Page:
Multitasking Lies, Truths and a Dare
A well-informed grasp of multitasking can improve efficiency
By Scott Warner, MLT(ASCP)
October 8, 2012
If, during a Saturday last August, you were reading The Wall Street Journal while watching the morning news, munching flax seed toast, listening for the latest tweet to chirp on your smartphone, and cycling your recumbent bike up imaginary hills, you might have read this by science writer David DiSalvo: "Thanks to better spatial-reasoning skills, men have an edge over women in multitasking, a new study finds."1 Apparently, men juggle tasks with abstract ease over women.
This might be news to female techs watching their male counterparts try to pop the top on a tube and answer the telephone at the same time. As it turns out, the truth about multitasking is less than sensational but essential to your paperless strategy.
Unsurprisingly, some studies have found that women are better multitaskers than men. A psychologist at the University of Hertfordshire designed a study in which subjects performed simultaneous tasks and found that women "significantly" outperformed men. Women, it seems, are better able to reflect on problems while juggling them, using their ability to strategize a solution.2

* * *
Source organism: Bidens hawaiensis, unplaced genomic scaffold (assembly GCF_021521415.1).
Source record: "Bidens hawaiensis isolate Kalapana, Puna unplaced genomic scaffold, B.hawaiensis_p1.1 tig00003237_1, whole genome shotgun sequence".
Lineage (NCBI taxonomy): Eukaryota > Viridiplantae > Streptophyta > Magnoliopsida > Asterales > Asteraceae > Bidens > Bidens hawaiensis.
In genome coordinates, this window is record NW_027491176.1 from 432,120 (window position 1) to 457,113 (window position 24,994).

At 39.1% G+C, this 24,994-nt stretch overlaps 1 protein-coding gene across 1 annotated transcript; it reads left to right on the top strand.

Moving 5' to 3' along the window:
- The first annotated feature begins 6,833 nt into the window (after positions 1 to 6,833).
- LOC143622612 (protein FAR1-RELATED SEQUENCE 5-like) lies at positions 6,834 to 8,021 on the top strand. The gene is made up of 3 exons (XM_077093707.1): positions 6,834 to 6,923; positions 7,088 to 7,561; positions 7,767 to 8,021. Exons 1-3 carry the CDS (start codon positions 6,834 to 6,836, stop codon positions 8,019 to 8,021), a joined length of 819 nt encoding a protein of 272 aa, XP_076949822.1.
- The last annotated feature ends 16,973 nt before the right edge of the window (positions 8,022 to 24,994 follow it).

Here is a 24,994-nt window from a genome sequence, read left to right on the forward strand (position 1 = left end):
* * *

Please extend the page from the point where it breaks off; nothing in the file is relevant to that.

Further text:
Turn off the iPod, stop texting, and back up the Google van. What?
Multitasking is a term borrowed from computer engineering, meaning doing two or more things at once. Laboratory examples are searching on a computer while talking on the telephone or running a stat crossmatch while examining a peripheral smear under the microscope. We multitask all the time, right?
Except multitasking is a lie. Computers share resources (processor, motherboard, graphics card, etc.) by scheduling and rapidly switching tasks. Interleaved tasks appear to happen simultaneously, but it's an illusion. Each time you're waiting for your computer to do something or respond, it's hit a multitasking bottleneck. Like people, some computers are poor multitaskers.
The myth of human multitasking has grown with the ability of computers, but it's just as big a lie. According to research, humans divide attention and switch between tasks; we simply can't focus on more than one thing at a time. "People can't multitask very well, and when people say they can, they're deluding themselves," said MIT neuroscientist Earl Miller. It's for the same reason your computer switches tasks: your brain, like a computer, shares limited resources.3
Consider that a tech working a chemistry bench may, for example, prioritize and run tests to optimize resources: specimens are loaded into a centrifuge (10 minutes); during that time a stat urine drug screen is started (5 minutes); while that is cooking results from a previous run are verified. Tasks, times and expected outcomes are saved in short-term memory. While this seems like multitasking, it's really doing what a computer does: prioritize, schedule, run and cache.
Self-imposed interruptions, such as verifying results while another test is running, are expected. Telephone calls, emails, incoming faxes, stat drop offs and other interruptions are derailing. A study at the University of California at Irvine finds that interrupted office workers take 25 minutes to refocus on task. One research firm analyst estimates that extreme multitasking costs $650 billion annually in lost productivity.4